Interestingly enough, it’s not because he’s suddenly lost all plate discipline. Gonzalez’ O-Swing% — the percentage of balls he swings at outside the strike zone — has actually dropped two percentage points. But inside the zone, his Z-Swing% is 78.5 percent, well over both last year’s 72.3 and his career 72.0. He’s swinging at more strikes. Of course, he’s also seeing more strikes…
He’s being challenged more:
For the first time since 2006, his first full season in the bigs, pitchers are throwing Gonzalez strikes more often than not. Maybe, intuitively, that makes a certain amount of sense. In 2006, Gonzalez was a twice-traded prospect with a career line of .229/.272/.401 in parts of two seasons with Texas, having yet to give pitchers a reason to fear him. Over the last two seasons, he’s been a perfectly valuable hitter, with back-to-back .346 wOBA, but nothing like the monster he’d been previously. Maybe, in 2011, no one wanted to throw a strike to a guy who had just hit 30 or more homers four times in a row. So far in 2014, that hasn’t been the case. He’s seeing more hittable pitches. Across the sport, zone percentage is down eight percent compared to what it was 10 years ago, though up slightly so far from 2013.
But with all the extra strikes and Gonzalez offerings…
He’s missing more pitches:
All of baseball is striking out more than ever, so perhaps this isn’t entirely surprising, but the magnitude of the increase is. All of a sudden, Gonzalez is swinging-and-missing more than twice what he was two years ago, and while there’s some amount of “he’s swinging more” baked into that, it’s a gap that jumps right off the page.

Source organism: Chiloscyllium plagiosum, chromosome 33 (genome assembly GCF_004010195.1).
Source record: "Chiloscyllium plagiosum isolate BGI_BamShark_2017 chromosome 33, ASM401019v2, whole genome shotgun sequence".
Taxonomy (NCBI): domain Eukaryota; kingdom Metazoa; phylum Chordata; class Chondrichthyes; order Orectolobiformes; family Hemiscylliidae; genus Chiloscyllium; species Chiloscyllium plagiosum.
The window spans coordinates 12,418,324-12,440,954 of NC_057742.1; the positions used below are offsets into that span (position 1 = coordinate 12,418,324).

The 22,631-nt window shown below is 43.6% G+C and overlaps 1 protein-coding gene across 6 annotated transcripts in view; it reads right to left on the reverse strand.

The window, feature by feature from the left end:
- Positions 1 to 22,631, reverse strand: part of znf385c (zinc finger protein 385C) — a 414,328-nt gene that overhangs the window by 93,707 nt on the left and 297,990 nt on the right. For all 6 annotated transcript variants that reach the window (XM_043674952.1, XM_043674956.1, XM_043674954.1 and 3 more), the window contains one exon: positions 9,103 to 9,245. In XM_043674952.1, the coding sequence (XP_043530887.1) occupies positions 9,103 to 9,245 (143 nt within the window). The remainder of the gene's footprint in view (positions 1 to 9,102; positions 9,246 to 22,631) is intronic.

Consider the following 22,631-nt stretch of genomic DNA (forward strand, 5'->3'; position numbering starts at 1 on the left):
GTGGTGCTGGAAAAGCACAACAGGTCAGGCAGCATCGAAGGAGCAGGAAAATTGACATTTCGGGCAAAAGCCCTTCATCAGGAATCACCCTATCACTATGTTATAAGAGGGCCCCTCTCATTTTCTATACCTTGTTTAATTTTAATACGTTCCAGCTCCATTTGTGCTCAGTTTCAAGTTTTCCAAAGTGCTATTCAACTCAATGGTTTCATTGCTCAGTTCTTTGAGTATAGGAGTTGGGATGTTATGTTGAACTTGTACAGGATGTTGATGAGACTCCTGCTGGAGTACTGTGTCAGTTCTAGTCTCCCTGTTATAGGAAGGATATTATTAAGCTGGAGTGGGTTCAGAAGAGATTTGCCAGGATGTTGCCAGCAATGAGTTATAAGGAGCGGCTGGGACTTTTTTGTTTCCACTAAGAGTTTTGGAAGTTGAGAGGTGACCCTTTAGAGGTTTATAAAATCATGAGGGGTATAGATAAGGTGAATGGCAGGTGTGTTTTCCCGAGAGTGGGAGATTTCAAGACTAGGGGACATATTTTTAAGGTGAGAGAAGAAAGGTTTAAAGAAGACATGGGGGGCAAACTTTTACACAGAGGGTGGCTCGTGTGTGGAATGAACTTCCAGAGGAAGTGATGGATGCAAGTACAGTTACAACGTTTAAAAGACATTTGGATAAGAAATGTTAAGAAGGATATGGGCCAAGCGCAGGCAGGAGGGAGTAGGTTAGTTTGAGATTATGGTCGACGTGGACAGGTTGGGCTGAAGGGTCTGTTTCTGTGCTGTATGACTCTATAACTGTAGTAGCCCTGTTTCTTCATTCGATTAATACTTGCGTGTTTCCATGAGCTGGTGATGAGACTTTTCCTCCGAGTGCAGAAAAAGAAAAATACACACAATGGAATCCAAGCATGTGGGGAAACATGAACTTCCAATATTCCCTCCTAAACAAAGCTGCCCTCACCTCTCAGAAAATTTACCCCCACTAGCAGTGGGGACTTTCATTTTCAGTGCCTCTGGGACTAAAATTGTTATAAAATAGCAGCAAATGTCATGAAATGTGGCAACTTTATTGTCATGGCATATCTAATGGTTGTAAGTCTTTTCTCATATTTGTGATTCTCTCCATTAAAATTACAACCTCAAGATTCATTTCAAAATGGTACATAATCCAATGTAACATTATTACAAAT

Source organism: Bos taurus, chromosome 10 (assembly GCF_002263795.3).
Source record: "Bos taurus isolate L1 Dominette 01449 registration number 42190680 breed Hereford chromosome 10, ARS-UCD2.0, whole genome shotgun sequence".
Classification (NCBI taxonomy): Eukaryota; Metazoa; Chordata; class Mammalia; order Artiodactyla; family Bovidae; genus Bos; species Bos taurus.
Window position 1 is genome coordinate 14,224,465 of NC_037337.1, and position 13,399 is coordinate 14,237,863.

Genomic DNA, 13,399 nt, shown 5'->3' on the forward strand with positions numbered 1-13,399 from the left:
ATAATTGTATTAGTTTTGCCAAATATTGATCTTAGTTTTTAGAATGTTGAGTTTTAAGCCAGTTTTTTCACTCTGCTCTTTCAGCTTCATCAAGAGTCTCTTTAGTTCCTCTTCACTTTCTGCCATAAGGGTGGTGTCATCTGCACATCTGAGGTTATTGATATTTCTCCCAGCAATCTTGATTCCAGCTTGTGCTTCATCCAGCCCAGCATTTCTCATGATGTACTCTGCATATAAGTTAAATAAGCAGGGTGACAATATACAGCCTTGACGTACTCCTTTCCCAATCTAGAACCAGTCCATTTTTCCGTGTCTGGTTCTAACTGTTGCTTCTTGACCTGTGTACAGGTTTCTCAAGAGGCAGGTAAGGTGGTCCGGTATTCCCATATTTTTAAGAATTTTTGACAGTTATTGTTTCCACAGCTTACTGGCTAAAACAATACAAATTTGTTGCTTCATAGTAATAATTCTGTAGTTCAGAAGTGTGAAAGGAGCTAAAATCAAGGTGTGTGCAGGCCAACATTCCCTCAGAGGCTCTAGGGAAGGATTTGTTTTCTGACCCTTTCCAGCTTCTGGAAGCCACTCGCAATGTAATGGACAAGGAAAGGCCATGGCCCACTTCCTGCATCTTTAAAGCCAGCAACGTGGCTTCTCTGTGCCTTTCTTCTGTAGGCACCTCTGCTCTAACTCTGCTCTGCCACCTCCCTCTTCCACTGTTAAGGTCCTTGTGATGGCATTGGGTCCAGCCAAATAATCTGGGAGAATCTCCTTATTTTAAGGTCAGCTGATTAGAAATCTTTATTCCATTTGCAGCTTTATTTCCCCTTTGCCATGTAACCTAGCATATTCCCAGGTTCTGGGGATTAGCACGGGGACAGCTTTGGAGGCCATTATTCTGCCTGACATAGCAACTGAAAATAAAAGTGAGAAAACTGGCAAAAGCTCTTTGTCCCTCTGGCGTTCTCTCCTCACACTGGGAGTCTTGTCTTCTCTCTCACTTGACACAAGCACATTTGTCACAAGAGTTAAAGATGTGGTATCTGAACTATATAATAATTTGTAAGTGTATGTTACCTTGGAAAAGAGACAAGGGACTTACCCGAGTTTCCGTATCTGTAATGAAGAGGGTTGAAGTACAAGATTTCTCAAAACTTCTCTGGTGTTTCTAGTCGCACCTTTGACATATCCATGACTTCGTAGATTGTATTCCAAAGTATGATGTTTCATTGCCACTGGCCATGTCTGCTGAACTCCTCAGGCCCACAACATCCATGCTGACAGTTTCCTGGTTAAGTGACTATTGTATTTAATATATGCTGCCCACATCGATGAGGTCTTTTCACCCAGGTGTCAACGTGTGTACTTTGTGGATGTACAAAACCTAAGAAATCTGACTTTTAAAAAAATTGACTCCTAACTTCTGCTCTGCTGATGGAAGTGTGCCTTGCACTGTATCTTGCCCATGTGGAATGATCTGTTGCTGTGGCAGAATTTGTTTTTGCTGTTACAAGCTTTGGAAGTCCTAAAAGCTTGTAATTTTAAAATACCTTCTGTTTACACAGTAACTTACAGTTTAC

It’s at this point that maybe you’re wondering about the logic of looking at this on April 14, and it’s true, to an extent: small sample sizes do apply here. You can’t look at a .400 ISO with any degree of expectancy that it will continue. That goes the same for things like batting average — as recently as last Wednesday, Gonzalez was under .200 — or BABIP or OBP and on and on. But do remember, swing rates are among the metrics that have the most validity in the least number of appearances, as this 2011 study that you absolutely should read in its entirety states. Swing percentage can be considered somewhat useful at 50 plate appearances, and contact rate at approximately 70. It’s not something you’re going to absolutely, certainly rely on continuing, but it’s not something to be completely tossed aside either, like, say, Scott Feldman’s 0.44 ERA